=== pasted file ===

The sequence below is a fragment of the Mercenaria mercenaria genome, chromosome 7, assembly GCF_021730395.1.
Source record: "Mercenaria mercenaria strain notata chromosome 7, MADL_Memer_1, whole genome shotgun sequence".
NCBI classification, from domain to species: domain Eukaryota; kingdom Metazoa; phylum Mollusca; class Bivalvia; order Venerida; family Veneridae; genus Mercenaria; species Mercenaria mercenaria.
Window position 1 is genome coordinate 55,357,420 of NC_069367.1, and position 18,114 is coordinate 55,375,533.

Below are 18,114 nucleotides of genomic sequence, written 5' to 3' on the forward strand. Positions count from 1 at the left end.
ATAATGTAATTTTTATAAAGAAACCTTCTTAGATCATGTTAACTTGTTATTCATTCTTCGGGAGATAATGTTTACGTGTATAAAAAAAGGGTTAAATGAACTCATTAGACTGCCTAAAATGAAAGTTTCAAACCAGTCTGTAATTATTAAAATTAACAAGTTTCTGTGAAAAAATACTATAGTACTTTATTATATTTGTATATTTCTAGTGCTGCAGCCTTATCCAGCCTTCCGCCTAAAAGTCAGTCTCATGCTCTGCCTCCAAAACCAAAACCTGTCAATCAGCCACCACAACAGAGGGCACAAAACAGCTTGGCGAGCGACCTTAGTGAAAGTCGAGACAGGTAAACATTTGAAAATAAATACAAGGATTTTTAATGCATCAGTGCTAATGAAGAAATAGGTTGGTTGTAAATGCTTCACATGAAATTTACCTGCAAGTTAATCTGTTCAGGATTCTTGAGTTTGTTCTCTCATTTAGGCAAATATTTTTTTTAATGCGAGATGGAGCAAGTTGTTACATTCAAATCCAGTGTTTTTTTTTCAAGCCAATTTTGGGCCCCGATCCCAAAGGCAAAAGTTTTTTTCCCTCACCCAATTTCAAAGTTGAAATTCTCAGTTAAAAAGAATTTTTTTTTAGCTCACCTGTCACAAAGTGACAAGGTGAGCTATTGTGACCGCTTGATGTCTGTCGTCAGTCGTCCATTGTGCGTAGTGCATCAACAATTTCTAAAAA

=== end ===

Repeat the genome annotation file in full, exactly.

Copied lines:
The sequence below is a fragment of the Mercenaria mercenaria genome, chromosome 7, assembly GCF_021730395.1.
Source record: "Mercenaria mercenaria strain notata chromosome 7, MADL_Memer_1, whole genome shotgun sequence".
NCBI classification, from domain to species: domain Eukaryota; kingdom Metazoa; phylum Mollusca; class Bivalvia; order Venerida; family Veneridae; genus Mercenaria; species Mercenaria mercenaria.
Window position 1 is genome coordinate 55,357,420 of NC_069367.1, and position 18,114 is coordinate 55,375,533.

Below are 18,114 nucleotides of genomic sequence, written 5' to 3' on the forward strand. Positions count from 1 at the left end.
ATAATGTAATTTTTATAAAGAAACCTTCTTAGATCATGTTAACTTGTTATTCATTCTTCGGGAGATAATGTTTACGTGTATAAAAAAAGGGTTAAATGAACTCATTAGACTGCCTAAAATGAAAGTTTCAAACCAGTCTGTAATTATTAAAATTAACAAGTTTCTGTGAAAAAATACTATAGTACTTTATTATATTTGTATATTTCTAGTGCTGCAGCCTTATCCAGCCTTCCGCCTAAAAGTCAGTCTCATGCTCTGCCTCCAAAACCAAAACCTGTCAATCAGCCACCACAACAGAGGGCACAAAACAGCTTGGCGAGCGACCTTAGTGAAAGTCGAGACAGGTAAACATTTGAAAATAAATACAAGGATTTTTAATGCATCAGTGCTAATGAAGAAATAGGTTGGTTGTAAATGCTTCACATGAAATTTACCTGCAAGTTAATCTGTTCAGGATTCTTGAGTTTGTTCTCTCATTTAGGCAAATATTTTTTTTAATGCGAGATGGAGCAAGTTGTTACATTCAAATCCAGTGTTTTTTTTTCAAGCCAATTTTGGGCCCCGATCCCAAAGGCAAAAGTTTTTTTCCCTCACCCAATTTCAAAGTTGAAATTCTCAGTTAAAAAGAATTTTTTTTTAGCTCACCTGTCACAAAGTGACAAGGTGAGCTATTGTGACCGCTTGATGTCTGTCGTCAGTCGTCCATTGTGCGTAGTGCATCAACAATTTCTAAAAA